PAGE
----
Senior Digital Marketer PwC Mauritius

The aftermath of COVID-19 for Marketers

The impact of COVID-19 on our Mauritian economy is unprecedented. For more than 2 weeks now, the country is running slow. 

While the joint forces are working together to stop the spread of the virus, we can already see the impact on marketing activities. 

Organisations are reviewing their communication approach, paid ads have been halted, freelancers are losing clients and we’ve seen a rise in e-commerce in the past few days.

In this blog post, I will outline how I envision the future after COVID-19 for marketing professionals.

A spur in innovation

The recent restrictions during the lockdown spur an increase in online shopping and e-commerce services in Mauritius. 

Within our own community, we’ve seen initiatives to help local businesses set up their e-commerce platforms quickly and at low cost. One good example happens to be a partnership between LeanSearch and GWS Technologies. If you want to read about it, click here

Another example is the initiative from Visual Communication Mauritius (VCM) and Xavier Coiffic to help local vegetables vendors bring their commerce online. Check out

However, sudden digital transformation, without a proper change management in place, often leads to creating more detractors and confused customers. That’s why right now it’s the right time to focus on education and awareness of your clients.

A drop in confidence

I foresee a drop in confidence from local businesses as we will start a period of re-building the economy. 

Sectors of our economy such as hospitality, transportation, and others are among the ones who are deeply being affected COVID-19. This will result in collateral damage to non-essential or traditional sectors. 

According to Bloomberg, Coronavirus will potential cost the global economy $2.7 Trillion and a drop in GDP. Therefore, in Mauritius we can expect a drop in customer buying power in 2020, while it will slowly peak up in 2021. 

Statistic: Forecasted global real Gross Domestic Product (GDP) growth due to the coronavirus (COVID-19), from 2019 to 2021 | Statista
Find more statistics at Statista

However, as I mentioned in the first point, digital marketing will be one of the assets to help organisations grow again. It will be our responsibility as marketers to understand clients and to create a conducive environment to help brands gain confidence again and drive profits. 

A drop in Search for some industries

From an SEO perspective, we can expect a drop in CTR and Search Volume for some industries. The main reason being that customers have fundamentally reviewed their priorities during the crisis time. Basic needs moved to one level in Maslow’s hierarchy 😉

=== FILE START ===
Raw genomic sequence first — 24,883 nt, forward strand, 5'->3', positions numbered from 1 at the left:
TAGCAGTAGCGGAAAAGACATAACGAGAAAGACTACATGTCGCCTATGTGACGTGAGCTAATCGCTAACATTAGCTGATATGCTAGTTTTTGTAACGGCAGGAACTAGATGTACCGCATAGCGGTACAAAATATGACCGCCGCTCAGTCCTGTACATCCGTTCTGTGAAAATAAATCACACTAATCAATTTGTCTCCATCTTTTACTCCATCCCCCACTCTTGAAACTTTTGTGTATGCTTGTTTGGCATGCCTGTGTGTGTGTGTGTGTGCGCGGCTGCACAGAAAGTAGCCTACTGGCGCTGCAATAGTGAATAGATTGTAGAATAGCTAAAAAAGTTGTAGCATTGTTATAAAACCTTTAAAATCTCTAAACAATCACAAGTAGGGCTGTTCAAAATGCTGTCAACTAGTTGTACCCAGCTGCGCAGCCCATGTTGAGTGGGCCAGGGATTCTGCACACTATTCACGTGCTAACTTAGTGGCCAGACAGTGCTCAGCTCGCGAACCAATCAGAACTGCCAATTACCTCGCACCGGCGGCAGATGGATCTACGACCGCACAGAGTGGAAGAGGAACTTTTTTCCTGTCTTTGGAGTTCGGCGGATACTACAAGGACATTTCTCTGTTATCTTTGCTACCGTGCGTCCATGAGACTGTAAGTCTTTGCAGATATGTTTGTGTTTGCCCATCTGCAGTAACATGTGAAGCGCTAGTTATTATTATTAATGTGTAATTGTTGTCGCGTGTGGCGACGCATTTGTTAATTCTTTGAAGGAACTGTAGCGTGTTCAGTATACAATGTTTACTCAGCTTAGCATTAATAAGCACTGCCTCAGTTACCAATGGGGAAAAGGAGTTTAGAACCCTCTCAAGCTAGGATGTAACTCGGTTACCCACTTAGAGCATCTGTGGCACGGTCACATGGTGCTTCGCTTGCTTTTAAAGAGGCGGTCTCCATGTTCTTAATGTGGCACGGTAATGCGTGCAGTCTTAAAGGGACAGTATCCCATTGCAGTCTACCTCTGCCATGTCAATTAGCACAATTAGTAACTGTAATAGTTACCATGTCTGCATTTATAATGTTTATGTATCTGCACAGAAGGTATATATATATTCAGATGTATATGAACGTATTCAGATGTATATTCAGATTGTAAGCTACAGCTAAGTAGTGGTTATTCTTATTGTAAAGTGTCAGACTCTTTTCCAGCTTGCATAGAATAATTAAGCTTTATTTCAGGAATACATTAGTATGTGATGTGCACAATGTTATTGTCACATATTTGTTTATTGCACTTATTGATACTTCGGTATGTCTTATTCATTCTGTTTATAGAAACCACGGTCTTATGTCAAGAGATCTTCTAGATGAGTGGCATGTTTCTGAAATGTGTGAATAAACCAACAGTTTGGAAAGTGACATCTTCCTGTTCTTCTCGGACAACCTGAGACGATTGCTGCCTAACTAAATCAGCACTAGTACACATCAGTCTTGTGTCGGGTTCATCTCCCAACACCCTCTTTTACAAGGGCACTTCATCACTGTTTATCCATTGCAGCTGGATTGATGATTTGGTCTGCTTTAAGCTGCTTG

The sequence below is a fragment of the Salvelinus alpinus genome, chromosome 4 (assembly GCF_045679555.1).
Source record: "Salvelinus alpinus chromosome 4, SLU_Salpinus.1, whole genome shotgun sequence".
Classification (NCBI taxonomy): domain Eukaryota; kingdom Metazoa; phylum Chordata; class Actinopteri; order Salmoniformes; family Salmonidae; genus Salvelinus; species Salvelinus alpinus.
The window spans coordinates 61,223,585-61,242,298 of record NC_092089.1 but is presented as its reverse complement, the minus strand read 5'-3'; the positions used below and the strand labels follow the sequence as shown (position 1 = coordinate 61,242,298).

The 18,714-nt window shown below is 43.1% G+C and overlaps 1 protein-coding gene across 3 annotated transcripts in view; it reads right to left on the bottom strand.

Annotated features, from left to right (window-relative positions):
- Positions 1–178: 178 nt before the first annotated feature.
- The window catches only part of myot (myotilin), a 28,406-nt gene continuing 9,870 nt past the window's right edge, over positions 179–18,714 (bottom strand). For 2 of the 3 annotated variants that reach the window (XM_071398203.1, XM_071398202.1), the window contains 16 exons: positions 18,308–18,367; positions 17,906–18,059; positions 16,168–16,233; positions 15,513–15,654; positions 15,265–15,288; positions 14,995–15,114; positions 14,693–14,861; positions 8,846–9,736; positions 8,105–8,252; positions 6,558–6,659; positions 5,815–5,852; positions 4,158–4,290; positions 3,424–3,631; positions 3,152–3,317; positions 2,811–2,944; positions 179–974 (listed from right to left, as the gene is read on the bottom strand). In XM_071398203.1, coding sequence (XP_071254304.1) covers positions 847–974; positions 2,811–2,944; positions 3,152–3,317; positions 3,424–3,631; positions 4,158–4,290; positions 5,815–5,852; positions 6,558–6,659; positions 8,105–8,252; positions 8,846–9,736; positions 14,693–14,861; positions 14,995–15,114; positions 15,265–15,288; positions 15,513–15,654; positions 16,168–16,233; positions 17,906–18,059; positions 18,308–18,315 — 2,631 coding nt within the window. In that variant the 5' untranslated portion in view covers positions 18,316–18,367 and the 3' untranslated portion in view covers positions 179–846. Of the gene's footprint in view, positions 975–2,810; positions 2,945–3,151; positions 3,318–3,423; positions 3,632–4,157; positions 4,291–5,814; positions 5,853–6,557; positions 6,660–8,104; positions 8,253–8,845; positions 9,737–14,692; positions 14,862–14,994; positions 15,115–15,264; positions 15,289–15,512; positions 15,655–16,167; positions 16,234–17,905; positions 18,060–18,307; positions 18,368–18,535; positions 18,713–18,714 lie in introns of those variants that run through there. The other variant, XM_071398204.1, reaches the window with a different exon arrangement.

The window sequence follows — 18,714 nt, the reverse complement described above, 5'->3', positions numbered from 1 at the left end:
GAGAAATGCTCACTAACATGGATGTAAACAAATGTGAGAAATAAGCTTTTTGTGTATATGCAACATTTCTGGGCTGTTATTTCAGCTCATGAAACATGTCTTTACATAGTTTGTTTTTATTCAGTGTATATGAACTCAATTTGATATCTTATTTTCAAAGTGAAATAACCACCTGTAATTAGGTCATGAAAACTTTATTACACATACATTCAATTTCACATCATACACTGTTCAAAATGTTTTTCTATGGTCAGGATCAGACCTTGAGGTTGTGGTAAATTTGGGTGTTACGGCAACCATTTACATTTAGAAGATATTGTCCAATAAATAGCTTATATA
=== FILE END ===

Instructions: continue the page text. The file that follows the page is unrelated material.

Locally, we can expect a drop in SEO traffic for industries such as hospitality while an increase for e-commerce and news website.

In a recent post, Neil Patel outlined key insights on the topic. 

I believe the SEO industry will take some time to peak up as it is greatly dependant on the purchasing power of the customers and their willingness to buy. However, it’s the right time for organisations to review their Content Marketing strategy and create content to build confidence and retain their existing clients. 

A peak in content creation

There will be a rise in content creation as more organisations will strive to retain and acquire new customers. Whether it is for brand awareness, acquisition or retention, it will be crucial to have a proper content strategy in place. 

As I am writing this blog post, several organisations have toned down their commercial messaging and focused on creating awareness around COVID-19. Unfortunately, some didn’t get it right and are getting thousands of negative comments from their detractors. 

In the midst of the pandemic, I really liked how local agencies are communicating on social media recently. Here are few examples:

Work from home finally in our habits?

The lockdown pushed organisations to review their way of operating by asking their employees to work from home. Mauritius still being very traditional in its working culture and habits, this was a sudden change for some. 

There are countless of tools helping local employees maintain business continuity plans of companies. 

I would also recommend reading the amazing article from Sanjana Jhumun who wrote about how social media boomed with content, sometimes fake, on COVID-19. She also shares some cool tips on how to maintain your normal routine and be productive at home. A good read. Click here to read it.

As a concluding note: Will marketing be the same ever again?

Certainly not. What this pandemic showed us is that customers are now more aware of their purchases. Their attention shifted drastically from high-end products to the necessities only. They are also very much interacting with local organisations and are on the lookout for how brands are helping during the crisis. 

As more challenging months come, it will be crucial for marketers to review their strategy and listen to their customers. I foresee a shift in buying power and decision making to the customers; at least an increase. Purchasing decision will be longer for some products and services, and vary based on the industries.

It is the right time to go back to your customers. So do it now and do it right.

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